The D600, like the D800 and D4, does not feature focus peaking. Why not?
Currently, no, we don't have an in-camera solution. If we're talking about 24MP capture, and 36MP, any minor focus offset is more noticeable than it might be on a 12MP camera, no question. Working in video, where focus peaking is used most, working at open apertures focus can be an issue. But there are solutions for the problem. If you're serious, there are external recording options like the Ninja from Atmost, this works really well with the D600 and it offers focus peaking, zebra-ing, everything you might want.
But the D600 and D800 are not video cameras, they are still cameras. They have outstanding video capabilities, so we get a lot of requests for extra features but it takes research, it takes development, we have to do this step by step. For us, video is a new space. I'm not saying no, but I can't say whether we can provide focus peaking in a firmware upgrade or not.
When Canon introduced the 5D Mark II, there was some surprise that its video capabilities ended up being so popular. Were you surprised?
No. We were not. Video creatives came to us very early asking when were going to have something for them.
What's your opinion of the Canon EOS 6D? You must have been looking at it pretty closely?
I cannot really comment much on competitive models, but if you look at the concept of the 6D, I think Canon has a different approach to us. With the D600 we are really concentrating on the photographic features and we're trying to give the best photographic package that we can. We've seen a lot of cameras with full-frame sensors released in the past ten days but my feeling is that all of them - the 6D, Sony's A99 and RX1 - all have a different approach, and represent a different concept to ours.
We are really concentrating on delivering something for the photo enthusiast - so for example it was important to include a 100% viewfinder, a good AF system with enough cross-type AF points, the ability to shoot with teleconverters and still focus at F8, a built-in flash… also, you can use the D600's flash as a commander in Nikon's Creative Lighting System. That is we've been asked for by our customers. And our 'want to be' customers.
Which of your customers were you thinking about when you first sat down to plan the D600?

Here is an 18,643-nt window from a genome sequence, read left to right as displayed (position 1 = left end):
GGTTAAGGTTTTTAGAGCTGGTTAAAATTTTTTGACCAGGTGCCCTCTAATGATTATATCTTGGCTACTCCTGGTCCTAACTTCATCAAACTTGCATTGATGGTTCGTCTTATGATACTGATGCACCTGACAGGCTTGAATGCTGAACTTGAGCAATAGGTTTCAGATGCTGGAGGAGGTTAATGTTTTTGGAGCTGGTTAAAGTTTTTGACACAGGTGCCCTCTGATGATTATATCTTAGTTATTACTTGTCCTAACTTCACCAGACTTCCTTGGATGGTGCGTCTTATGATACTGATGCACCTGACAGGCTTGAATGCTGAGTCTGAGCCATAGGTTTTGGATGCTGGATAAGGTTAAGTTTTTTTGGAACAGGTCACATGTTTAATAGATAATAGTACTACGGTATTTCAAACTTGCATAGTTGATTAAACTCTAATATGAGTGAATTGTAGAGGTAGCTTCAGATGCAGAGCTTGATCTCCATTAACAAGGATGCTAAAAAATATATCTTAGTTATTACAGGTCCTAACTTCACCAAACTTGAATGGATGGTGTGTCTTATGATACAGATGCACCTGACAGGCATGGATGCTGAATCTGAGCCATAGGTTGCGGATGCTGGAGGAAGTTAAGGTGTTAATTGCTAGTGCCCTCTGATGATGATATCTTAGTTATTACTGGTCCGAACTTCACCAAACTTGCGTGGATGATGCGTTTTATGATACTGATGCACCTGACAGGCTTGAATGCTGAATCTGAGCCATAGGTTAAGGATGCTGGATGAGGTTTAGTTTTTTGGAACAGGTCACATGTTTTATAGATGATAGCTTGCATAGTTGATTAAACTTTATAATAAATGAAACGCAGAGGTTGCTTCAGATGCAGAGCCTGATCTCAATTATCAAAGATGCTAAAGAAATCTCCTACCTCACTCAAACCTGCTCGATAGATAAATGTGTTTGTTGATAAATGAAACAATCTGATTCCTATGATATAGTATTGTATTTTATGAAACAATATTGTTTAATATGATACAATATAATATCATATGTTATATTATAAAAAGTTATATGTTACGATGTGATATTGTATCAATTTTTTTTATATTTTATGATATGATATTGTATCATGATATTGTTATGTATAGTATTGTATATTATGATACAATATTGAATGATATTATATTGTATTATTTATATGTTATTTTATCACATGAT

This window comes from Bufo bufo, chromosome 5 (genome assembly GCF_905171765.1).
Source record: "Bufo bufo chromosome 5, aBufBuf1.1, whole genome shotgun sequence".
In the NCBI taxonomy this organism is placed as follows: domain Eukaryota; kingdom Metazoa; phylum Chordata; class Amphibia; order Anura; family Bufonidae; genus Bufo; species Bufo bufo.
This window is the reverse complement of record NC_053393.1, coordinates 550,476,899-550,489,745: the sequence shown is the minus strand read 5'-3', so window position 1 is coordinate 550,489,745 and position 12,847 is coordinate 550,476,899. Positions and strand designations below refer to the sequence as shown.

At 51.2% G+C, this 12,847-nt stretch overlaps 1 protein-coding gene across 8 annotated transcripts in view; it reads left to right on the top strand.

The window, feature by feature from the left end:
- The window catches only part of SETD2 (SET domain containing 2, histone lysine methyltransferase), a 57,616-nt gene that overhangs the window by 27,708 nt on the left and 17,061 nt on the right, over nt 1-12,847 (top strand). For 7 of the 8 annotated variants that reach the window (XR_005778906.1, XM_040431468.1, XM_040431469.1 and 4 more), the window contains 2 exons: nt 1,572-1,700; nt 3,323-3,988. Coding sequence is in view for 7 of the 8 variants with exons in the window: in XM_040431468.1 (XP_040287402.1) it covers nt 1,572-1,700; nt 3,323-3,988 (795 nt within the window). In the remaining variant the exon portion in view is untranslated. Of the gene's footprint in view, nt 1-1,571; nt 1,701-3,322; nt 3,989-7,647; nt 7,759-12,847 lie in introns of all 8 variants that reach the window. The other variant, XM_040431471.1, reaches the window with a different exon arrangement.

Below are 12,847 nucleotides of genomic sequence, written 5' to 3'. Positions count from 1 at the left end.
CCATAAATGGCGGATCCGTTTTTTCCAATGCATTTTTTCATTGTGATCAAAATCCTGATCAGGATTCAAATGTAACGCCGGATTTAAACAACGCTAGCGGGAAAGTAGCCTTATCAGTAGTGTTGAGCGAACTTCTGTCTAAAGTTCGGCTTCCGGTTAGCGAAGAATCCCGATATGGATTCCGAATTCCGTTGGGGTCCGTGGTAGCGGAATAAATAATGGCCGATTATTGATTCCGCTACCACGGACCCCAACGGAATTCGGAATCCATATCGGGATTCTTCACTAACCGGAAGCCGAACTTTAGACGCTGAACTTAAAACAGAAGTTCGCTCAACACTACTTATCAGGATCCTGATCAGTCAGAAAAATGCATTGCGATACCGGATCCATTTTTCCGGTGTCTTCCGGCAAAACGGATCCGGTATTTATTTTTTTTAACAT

We were really thinking about applications, not what a specific owner of another camera might want. So landscape photographers for example who want 'real wide angle' and feel that APS-C isn't the best solution, that was one of the main audiences we had in mind. The D600 is a full-frame FX format camera that is easier to carry around than the professional models in our lineup, but it's still weather-sealed, for use out in the wild.
Are you selling more D600s body only, or with a lens?
I don't know yet, we only just started to sell the camera this week but I expect initially we will sell more cameras without a lens. We know there are a lot of lenses out there, enthusiasts already have lenses that they can use with the D600, and they want to test these existing lenses before they buy new ones.
The D600 has an automatic DX crop mode that will let you shoot at 10.5MP with DX lenses. Do your customers actually do this?
I don't know, I don't have that information. But it is important for us to maintain that compatibility, and that's why we have the automatic DX crop mode when a DX lens is mounted. This year we reached 70 million Nikon lenses produced, and maybe say, 40 million of those are compatible with the D600. At least. This is an amazing number and I think this is a core benefit of the Nikon system - you have a future-proof, and long-reaching ability with all of the Nikon lenses.
Even second hand, or refurbished, a good lens is still worth its price, ten or twenty years later. Especially for enthusiasts, backwards and downwards compatibility is very important. Once you invest your money in a system it must be safe. You must get value for money.